Jump to ContentJump to Main Navigation

You are looking at 1-7 of 7 items

  • Keywords: Performance–Grammar Correspondence Hypothesis x
Clear All Modify Search

View:

Cross-Linguistic Variation and Efficiency

John A. Hawkins

Published in print:
2014
Published Online:
April 2014
ISBN:
9780199664993
eISBN:
9780191748547
Item type:
book
Publisher:
Oxford University Press
DOI:
10.1093/acprof:oso/9780199664993.001.0001
Subject:
Linguistics, Theoretical Linguistics, Syntax and Morphology

This book argues that major patterns of variation across languages are structured by general principles of efficiency in language use and communication. Evidence for these comes from languages ... More


Introduction

John A. Hawkins

in Efficiency and Complexity in Grammars

Published in print:
2004
Published Online:
January 2010
ISBN:
9780199252695
eISBN:
9780191719301
Item type:
chapter
Publisher:
Oxford University Press
DOI:
10.1093/acprof:oso/9780199252695.003.001
Subject:
Linguistics, Syntax and Morphology

This introductory chapter defines the book’s goals and shows how they are relevant to current issues in linguistics and psycholinguistics. Topics discussed include the Performance–Grammar ... More


Minimal Forms in Complements/Adjuncts and Proximity

John A. Hawkins

in Efficiency and Complexity in Grammars

Published in print:
2004
Published Online:
January 2010
ISBN:
9780199252695
eISBN:
9780191719301
Item type:
chapter
Publisher:
Oxford University Press
DOI:
10.1093/acprof:oso/9780199252695.003.006
Subject:
Linguistics, Syntax and Morphology

This chapter continues the discussion of domain minimization by examining the impact of reduced formal marking on relative positioning. Section 6.1 first presents some data from performance, ... More


Conclusions

John A. Hawkins

in Efficiency and Complexity in Grammars

Published in print:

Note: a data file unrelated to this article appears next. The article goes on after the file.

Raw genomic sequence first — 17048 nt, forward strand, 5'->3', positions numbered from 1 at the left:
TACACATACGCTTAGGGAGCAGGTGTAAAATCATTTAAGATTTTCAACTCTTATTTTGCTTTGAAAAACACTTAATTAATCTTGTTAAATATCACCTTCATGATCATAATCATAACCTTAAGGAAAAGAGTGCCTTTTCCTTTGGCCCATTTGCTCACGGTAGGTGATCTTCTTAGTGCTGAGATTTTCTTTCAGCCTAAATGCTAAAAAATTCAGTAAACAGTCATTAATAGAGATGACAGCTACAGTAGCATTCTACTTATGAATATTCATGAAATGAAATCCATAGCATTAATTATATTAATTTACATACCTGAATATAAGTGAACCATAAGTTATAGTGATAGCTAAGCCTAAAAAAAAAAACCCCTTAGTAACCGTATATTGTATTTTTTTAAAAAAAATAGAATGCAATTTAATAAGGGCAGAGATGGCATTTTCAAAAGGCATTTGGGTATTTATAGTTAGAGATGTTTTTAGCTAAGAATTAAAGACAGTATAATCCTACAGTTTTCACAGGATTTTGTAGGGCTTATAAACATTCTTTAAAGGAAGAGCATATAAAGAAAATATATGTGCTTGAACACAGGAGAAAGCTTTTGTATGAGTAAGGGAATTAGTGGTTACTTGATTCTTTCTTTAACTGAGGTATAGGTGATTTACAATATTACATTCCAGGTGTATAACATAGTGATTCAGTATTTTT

2004
Published Online:
January 2010
ISBN:
9780199252695
eISBN:
9780191719301
Item type:
chapter
Publisher:
Oxford University Press
DOI:
10.1093/acprof:oso/9780199252695.003.009
Subject:
Linguistics, Syntax and Morphology

This chapter begins by summarizing some of the data supporting the Performance–Grammar Correspondence Hypothesis (PGCH). It then draws attention to grammatical generalizations that are either not ... More


Language variation and the Performance–Grammar Correspondence Hypothesis

John Hawkins

in Cross-Linguistic Variation and Efficiency

Published in print:
2014
Published Online:
April 2014
ISBN:
9780199664993
eISBN:
9780191748547
Item type:
chapter
Publisher:
Oxford University Press
DOI:
10.1093/acprof:oso/9780199664993.003.0001
Subject:
Linguistics, Theoretical Linguistics, Syntax and Morphology

This chapter defines the ‘Performance–Grammar Correspondence Hypothesis’ (PGCH). Grammars have conventionalized syntactic structures in proportion to their degree of preference in performance, as ... More


Conclusions

John A. Hawkins

in Cross-Linguistic Variation and Efficiency

Published in print:
2014
Published Online:
April 2014
ISBN:
9780199664993
eISBN:
9780191748547
Item type:
chapter
Publisher:
Oxford University Press
DOI:
10.1093/acprof:oso/9780199664993.003.0010
Subject:
Linguistics, Theoretical Linguistics, Syntax and Morphology

The last chapter summarizes some key data from earlier chapters supporting the Performance–Grammar Correspondence Hypothesis. It summarizes the collective evidence presented in the book for asserting ... More


Patterns in competing motivations and the interaction of principles

John A. Hawkins

in Competing Motivations in Grammar and Usage

Published in print:
2014
Published Online:
January 2015
ISBN:
9780198709848
eISBN:
9780191780158
Item type:
chapter
Publisher:
Oxford University Press
DOI:
10.1093/acprof:oso/9780198709848.003.0004
Subject:
Linguistics, Semantics and Pragmatics, Psycholinguistics / Neurolinguistics / Cognitive Linguistics

This chapter examines empirical patterns in data from language performance and in the distribution of grammatical variants across languages and uses them to shed light on how multiple principles work ... More


View: